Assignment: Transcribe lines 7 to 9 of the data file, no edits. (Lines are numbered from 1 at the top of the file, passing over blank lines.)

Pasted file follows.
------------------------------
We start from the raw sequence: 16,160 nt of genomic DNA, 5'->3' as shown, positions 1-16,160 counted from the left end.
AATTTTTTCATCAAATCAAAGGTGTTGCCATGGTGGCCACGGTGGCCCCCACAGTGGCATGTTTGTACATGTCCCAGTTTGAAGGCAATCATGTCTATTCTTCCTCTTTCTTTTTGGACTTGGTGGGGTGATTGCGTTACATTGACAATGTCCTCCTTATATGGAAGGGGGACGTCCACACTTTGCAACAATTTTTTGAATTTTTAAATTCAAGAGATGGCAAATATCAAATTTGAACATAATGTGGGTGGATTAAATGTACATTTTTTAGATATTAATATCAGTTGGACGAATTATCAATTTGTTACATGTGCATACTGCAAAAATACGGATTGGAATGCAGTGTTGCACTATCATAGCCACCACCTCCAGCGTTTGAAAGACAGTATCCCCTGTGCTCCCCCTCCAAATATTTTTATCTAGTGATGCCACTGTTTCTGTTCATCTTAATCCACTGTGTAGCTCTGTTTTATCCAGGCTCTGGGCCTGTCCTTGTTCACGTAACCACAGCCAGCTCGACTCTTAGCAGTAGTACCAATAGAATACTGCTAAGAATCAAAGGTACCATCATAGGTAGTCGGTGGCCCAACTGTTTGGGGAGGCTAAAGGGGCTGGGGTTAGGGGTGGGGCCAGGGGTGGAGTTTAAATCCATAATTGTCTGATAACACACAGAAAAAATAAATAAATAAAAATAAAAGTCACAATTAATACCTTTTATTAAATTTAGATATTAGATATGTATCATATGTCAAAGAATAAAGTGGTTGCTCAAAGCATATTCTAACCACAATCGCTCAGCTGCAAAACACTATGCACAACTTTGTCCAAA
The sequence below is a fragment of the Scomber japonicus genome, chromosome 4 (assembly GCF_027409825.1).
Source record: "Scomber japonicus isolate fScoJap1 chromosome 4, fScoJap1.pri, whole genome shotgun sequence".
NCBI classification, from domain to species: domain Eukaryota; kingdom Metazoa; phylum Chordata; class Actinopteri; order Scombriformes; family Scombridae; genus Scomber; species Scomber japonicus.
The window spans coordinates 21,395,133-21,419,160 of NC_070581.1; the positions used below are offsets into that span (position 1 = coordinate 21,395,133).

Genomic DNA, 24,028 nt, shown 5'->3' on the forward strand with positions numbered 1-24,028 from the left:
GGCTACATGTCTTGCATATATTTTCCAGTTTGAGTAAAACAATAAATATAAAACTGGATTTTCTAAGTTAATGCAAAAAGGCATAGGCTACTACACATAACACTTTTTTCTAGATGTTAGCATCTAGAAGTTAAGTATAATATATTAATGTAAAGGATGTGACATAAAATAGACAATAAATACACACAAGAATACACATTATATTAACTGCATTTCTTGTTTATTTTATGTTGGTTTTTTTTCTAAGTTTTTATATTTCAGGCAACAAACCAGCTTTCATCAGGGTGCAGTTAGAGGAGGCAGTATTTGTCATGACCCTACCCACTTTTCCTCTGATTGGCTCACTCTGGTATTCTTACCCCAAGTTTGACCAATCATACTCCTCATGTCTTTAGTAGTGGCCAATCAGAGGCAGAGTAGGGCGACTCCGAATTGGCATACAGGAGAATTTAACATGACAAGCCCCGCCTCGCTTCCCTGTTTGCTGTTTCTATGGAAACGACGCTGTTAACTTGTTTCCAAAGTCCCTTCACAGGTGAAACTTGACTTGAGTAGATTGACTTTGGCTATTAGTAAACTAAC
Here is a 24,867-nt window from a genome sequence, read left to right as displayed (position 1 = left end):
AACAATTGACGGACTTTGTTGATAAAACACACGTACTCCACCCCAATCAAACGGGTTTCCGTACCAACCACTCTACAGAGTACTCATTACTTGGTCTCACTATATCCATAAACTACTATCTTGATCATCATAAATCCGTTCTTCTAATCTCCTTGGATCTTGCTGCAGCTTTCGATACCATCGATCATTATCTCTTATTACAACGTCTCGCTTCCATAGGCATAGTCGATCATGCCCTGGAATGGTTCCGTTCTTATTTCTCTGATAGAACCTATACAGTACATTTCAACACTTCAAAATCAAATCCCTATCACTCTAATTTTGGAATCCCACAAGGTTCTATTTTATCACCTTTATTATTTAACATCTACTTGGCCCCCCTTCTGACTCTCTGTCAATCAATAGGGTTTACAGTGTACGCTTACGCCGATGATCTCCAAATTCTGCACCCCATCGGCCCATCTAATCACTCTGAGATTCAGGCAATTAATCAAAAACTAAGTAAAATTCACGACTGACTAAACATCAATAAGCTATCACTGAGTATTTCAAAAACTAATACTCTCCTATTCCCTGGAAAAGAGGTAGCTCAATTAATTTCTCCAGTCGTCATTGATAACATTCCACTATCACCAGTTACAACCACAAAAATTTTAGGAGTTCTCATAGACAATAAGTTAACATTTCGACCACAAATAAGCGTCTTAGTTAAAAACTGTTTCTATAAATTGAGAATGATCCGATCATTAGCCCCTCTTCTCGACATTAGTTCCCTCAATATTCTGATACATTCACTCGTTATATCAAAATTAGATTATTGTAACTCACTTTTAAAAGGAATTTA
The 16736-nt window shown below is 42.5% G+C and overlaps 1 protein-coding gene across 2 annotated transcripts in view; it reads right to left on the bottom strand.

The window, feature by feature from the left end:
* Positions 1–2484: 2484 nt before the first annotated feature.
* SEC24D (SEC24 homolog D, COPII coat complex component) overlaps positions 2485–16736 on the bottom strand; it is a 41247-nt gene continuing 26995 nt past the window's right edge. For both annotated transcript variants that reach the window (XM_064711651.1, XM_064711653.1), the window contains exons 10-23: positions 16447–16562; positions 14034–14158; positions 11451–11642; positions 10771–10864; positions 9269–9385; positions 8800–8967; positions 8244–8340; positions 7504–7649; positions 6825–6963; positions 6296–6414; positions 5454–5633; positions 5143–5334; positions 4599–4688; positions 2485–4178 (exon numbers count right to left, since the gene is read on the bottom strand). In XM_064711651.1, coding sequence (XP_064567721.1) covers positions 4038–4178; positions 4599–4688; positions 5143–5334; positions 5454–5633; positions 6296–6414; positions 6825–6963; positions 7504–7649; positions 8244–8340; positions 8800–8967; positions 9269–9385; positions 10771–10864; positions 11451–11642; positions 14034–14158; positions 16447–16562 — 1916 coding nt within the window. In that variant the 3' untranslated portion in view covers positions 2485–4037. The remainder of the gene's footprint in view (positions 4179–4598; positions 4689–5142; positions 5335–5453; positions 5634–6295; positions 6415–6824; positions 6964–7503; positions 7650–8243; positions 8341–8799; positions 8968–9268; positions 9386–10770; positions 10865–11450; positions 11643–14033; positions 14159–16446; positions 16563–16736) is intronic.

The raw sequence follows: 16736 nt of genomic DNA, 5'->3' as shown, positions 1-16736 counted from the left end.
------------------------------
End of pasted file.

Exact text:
Genomic DNA, 24,028 nt, shown 5'->3' on the forward strand with positions numbered 1-24,028 from the left:
GGCTACATGTCTTGCATATATTTTCCAGTTTGAGTAAAACAATAAATATAAAACTGGATTTTCTAAGTTAATGCAAAAAGGCATAGGCTACTACACATAACACTTTTTTCTAGATGTTAGCATCTAGAAGTTAAGTATAATATATTAATGTAAAGGATGTGACATAAAATAGACAATAAATACACACAAGAATACACATTATATTAACTGCATTTCTTGTTTATTTTATGTTGGTTTTTTTTCTAAGTTTTTATATTTCAGGCAACAAACCAGCTTTCATCAGGGTGCAGTTAGAGGAGGCAGTATTTGTCATGACCCTACCCACTTTTCCTCTGATTGGCTCACTCTGGTATTCTTACCCCAAGTTTGACCAATCATACTCCTCATGTCTTTAGTAGTGGCCAATCAGAGGCAGAGTAGGGCGACTCCGAATTGGCATACAGGAGAATTTAACATGACAAGCCCCGCCTCGCTTCCCTGTTTGCTGTTTCTATGGAAACGACGCTGTTAACTTGTTTCCAAAGTCCCTTCACAGGTGAAACTTGACTTGAGTAGATTGACTTTGGCTATTAGTAAACTAAC
Here is a 24,867-nt window from a genome sequence, read left to right as displayed (position 1 = left end):